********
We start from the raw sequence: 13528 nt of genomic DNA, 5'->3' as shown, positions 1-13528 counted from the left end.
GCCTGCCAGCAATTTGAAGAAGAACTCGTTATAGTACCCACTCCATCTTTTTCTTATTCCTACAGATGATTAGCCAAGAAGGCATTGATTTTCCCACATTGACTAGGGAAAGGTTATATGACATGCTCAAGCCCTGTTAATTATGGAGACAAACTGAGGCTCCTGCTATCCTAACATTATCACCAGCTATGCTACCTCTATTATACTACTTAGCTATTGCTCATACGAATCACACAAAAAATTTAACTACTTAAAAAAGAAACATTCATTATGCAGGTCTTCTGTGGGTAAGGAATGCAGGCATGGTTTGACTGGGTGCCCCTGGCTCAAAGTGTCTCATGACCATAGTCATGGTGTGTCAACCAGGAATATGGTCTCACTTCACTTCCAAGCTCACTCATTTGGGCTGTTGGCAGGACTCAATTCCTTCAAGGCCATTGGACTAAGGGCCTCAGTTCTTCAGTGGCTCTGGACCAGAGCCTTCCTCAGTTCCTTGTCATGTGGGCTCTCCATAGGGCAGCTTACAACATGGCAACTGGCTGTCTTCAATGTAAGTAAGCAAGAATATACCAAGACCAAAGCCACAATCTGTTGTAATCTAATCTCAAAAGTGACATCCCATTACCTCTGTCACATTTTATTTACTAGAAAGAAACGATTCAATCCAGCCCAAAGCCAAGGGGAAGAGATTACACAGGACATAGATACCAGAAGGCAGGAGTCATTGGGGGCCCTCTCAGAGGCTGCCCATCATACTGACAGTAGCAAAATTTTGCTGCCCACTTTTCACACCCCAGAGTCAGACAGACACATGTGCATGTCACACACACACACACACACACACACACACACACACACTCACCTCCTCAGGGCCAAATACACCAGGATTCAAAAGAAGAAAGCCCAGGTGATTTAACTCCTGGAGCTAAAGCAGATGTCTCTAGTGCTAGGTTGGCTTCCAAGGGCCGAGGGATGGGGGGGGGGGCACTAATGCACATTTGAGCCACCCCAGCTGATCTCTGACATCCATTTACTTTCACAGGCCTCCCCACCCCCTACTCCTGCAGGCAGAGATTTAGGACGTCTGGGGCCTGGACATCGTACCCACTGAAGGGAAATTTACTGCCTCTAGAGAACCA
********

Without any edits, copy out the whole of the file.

We start from the raw sequence: 13528 nt of genomic DNA, 5'->3' as shown, positions 1-13528 counted from the left end.
GCCTGCCAGCAATTTGAAGAAGAACTCGTTATAGTACCCACTCCATCTTTTTCTTATTCCTACAGATGATTAGCCAAGAAGGCATTGATTTTCCCACATTGACTAGGGAAAGGTTATATGACATGCTCAAGCCCTGTTAATTATGGAGACAAACTGAGGCTCCTGCTATCCTAACATTATCACCAGCTATGCTACCTCTATTATACTACTTAGCTATTGCTCATACGAATCACACAAAAAATTTAACTACTTAAAAAAGAAACATTCATTATGCAGGTCTTCTGTGGGTAAGGAATGCAGGCATGGTTTGACTGGGTGCCCCTGGCTCAAAGTGTCTCATGACCATAGTCATGGTGTGTCAACCAGGAATATGGTCTCACTTCACTTCCAAGCTCACTCATTTGGGCTGTTGGCAGGACTCAATTCCTTCAAGGCCATTGGACTAAGGGCCTCAGTTCTTCAGTGGCTCTGGACCAGAGCCTTCCTCAGTTCCTTGTCATGTGGGCTCTCCATAGGGCAGCTTACAACATGGCAACTGGCTGTCTTCAATGTAAGTAAGCAAGAATATACCAAGACCAAAGCCACAATCTGTTGTAATCTAATCTCAAAAGTGACATCCCATTACCTCTGTCACATTTTATTTACTAGAAAGAAACGATTCAATCCAGCCCAAAGCCAAGGGGAAGAGATTACACAGGACATAGATACCAGAAGGCAGGAGTCATTGGGGGCCCTCTCAGAGGCTGCCCATCATACTGACAGTAGCAAAATTTTGCTGCCCACTTTTCACACCCCAGAGTCAGACAGACACATGTGCATGTCACACACACACACACACACACACACACACACACACACTCACCTCCTCAGGGCCAAATACACCAGGATTCAAAAGAAGAAAGCCCAGGTGATTTAACTCCTGGAGCTAAAGCAGATGTCTCTAGTGCTAGGTTGGCTTCCAAGGGCCGAGGGATGGGGGGGGGGGCACTAATGCACATTTGAGCCACCCCAGCTGATCTCTGACATCCATTTACTTTCACAGGCCTCCCCACCCCCTACTCCTGCAGGCAGAGATTTAGGACGTCTGGGGCCTGGACATCGTACCCACTGAAGGGAAATTTACTGCCTCTAGAGAACCA